The retired NASCAR driver is scheduled to play his guitar and sing at the Willow Tree Coffeehouse and Music Room from 8-10 p.m. Thursday. Petty played at the venue back in April in front of an enthusiastic crowd.
His most requested number was the Rodney Crowell song "Oh King Richard," a tribute to his father, seven-time NASCAR champion Richard Petty. However, he also played many other songs, including some of those he had written, that night and left Johnson City with a special souvenir.
"I had a great time, and when I was leaving they gave me a Willow Tree sticker, which I told them was my first tour sticker," Petty said. "It wasn't a big crowd, but it was fun with people from Georgia and North Carolina even coming."
Petty hasn't played in public since that show. He and wife, Morgan, welcomed a new son, Overton, in June. Over the last few weeks, Petty has been traveling to the races as an NBC Sports analyst.
Whether in public or at home, music has been a huge part of his adult life. Petty, who founded the Victory Junction Gang Camp for children with serious medical conditions to honor his son, Adam, who was killed in a practice crash in 2000 at New Hampshire, said the music has helped him through the toughest times.
"Music has always been that safe place, that place of solace," he said. "Even when I drove the race car, I would still grab the guitar and take it with me everywhere I would go. Off and on through the years, I've dabbled, but now that I'm not driving, I've gotten into writing songs. If you write a song, there is a little of you in it, and in some cases, 100 percent of you in it."
Petty describes his time growing up as the "Golden Era of Country Music and the Golden Era of NASCAR." He recalls listening to artists like Johnny Cash, Merle Haggard, Loretta Lynn, Conway Twitty, George Jones on the old 8-track tapes as his father was driving down the highway to race against rivals like David Pearson, Bobby Allison and Cale Yarborough.
"I remember eight or nine years old, those songs sounding so sad — like Johnny Cash would put his heart and soul into those songs," he said. "For me, that's the way it is. You put it out there, and you hope someone likes it and they get something from it."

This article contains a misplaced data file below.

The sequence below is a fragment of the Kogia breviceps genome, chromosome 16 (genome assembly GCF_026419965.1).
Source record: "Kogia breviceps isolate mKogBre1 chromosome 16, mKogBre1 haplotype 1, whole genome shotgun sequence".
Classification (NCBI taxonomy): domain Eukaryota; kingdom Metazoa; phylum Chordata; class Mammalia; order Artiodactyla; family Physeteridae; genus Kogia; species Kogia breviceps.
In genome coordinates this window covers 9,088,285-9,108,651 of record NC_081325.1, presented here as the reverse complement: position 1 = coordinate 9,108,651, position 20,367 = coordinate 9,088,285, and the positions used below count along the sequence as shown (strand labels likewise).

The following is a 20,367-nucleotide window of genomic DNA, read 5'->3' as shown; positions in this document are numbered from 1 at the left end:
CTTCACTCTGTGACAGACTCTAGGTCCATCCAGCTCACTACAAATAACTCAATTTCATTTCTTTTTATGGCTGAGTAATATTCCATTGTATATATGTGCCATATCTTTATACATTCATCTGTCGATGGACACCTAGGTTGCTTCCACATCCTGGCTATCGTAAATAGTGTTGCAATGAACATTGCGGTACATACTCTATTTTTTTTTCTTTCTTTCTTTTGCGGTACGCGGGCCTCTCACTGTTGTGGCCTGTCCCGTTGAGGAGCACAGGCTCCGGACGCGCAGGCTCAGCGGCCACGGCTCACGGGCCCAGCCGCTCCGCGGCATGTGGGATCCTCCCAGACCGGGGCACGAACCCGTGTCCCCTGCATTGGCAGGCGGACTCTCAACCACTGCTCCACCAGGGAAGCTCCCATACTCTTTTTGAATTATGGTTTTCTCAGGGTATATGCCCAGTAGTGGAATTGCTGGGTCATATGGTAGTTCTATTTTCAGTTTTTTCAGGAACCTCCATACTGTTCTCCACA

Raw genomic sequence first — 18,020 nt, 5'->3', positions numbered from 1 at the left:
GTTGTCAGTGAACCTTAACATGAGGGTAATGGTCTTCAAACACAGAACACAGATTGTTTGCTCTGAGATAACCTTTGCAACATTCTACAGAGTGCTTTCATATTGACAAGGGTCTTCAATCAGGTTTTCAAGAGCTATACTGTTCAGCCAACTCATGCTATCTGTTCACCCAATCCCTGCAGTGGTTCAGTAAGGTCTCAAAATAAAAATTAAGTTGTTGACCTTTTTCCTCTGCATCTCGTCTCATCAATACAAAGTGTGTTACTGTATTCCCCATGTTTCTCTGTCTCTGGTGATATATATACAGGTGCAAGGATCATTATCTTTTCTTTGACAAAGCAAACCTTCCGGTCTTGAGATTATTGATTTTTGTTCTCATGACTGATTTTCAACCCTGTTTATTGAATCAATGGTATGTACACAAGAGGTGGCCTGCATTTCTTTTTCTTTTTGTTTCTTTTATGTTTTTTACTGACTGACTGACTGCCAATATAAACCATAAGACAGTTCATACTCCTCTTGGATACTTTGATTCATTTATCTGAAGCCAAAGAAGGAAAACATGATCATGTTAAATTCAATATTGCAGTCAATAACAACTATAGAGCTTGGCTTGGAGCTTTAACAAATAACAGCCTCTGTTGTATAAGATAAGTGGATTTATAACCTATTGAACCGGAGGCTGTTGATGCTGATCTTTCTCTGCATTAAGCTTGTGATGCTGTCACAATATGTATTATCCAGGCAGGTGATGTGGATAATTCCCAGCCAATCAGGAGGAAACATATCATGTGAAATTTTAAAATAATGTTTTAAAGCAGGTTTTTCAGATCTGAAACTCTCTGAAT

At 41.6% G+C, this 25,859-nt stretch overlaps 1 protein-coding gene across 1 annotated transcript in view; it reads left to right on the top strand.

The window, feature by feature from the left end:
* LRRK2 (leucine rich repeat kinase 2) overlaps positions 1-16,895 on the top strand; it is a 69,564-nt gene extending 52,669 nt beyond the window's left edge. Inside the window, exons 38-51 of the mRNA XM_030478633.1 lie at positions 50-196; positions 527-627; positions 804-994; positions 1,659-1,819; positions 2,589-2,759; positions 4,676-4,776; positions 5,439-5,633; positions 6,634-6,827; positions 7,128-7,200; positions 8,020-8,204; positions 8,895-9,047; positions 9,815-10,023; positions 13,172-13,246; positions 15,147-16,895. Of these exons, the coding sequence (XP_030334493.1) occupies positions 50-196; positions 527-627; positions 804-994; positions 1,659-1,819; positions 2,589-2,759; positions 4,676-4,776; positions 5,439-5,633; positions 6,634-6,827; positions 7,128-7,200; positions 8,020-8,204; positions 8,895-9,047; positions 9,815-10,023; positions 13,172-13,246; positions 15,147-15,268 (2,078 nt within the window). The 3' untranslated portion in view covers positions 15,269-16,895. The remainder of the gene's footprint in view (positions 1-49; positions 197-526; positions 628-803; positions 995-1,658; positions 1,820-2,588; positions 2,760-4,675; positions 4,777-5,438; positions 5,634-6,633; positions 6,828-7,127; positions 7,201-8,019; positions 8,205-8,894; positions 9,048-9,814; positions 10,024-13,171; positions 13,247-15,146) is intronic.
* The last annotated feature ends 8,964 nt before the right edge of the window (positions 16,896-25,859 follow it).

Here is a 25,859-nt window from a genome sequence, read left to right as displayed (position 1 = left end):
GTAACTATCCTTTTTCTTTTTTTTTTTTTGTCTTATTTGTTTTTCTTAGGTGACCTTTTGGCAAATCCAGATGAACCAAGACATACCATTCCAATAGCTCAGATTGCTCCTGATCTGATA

THE PREACHER AND MARTY ROBBINS
Bill Frazier, a preacher from Alabama who would come around the race track, was the first person Petty remembers playing the guitar live. The second was a country music legend and part-time NASCAR racer.
"Bill Frazier was the first guy I saw play the guitar and sing, and then Marty Robbins was the second guy I saw play the guitar in person," Petty recalled. "I remember Marty running Talladega and some of the bigger races. After leaving the track, we would get to the hotel and sit out by the pool, and he'd play and I would be mesmerized. I said to myself, 'I'm going to play the guitar someday.'
"Later, Bill Frazier gave me his guitar, and that's the guitar I learned on and the guitar I still play most of the time."
When Petty started racing in the NASCAR Cup Series, he wanted to run the No. 42 like his grandfather Lee had. But that number had been assigned to Robbins by NASCAR. As a nervous 18-year-old, he called Robbins to see if the country music star would relinquish the number. Robbins obliged, and Petty ran the No. 42 early in his career and during his best seasons in the sport with car owner Felix Sabates.
BRISTOL AND THE OTHER 42
Petty, an eight-time winner in the Cup Series, made 50 starts at Bristol Motor Speedway during his driving career. His best finish came in the No. 42 Mello Yello Pontiac when he wound up third behind Rusty Wallace and Dale Earnhardt at the 1993 Food City 500.
The current driver of the No. 42 is Kyle Larson, who finished runner-up to Kyle Busch in April. Petty believes Bristol, site of Saturday's Bass Pro Shops NRA Night Race, is the track that best suits Larson's driving style.
"Bristol is as close to sprint cars and dirt tracks as we get in the Cup Series," Petty said. "You're running up next to the wall, just inches from it, and hung out. You're having to go back to the gas and drive with the accelerator, with the steering wheel and with the feel of the seat. That's the way Kyle Larson drives.
"He's an incredible talent who appears to be fearless in the things he does. He never stops driving, and at Bristol, you have to drive every split second of every lap. With the tracks he came from, he just fell into a natural rhythm there."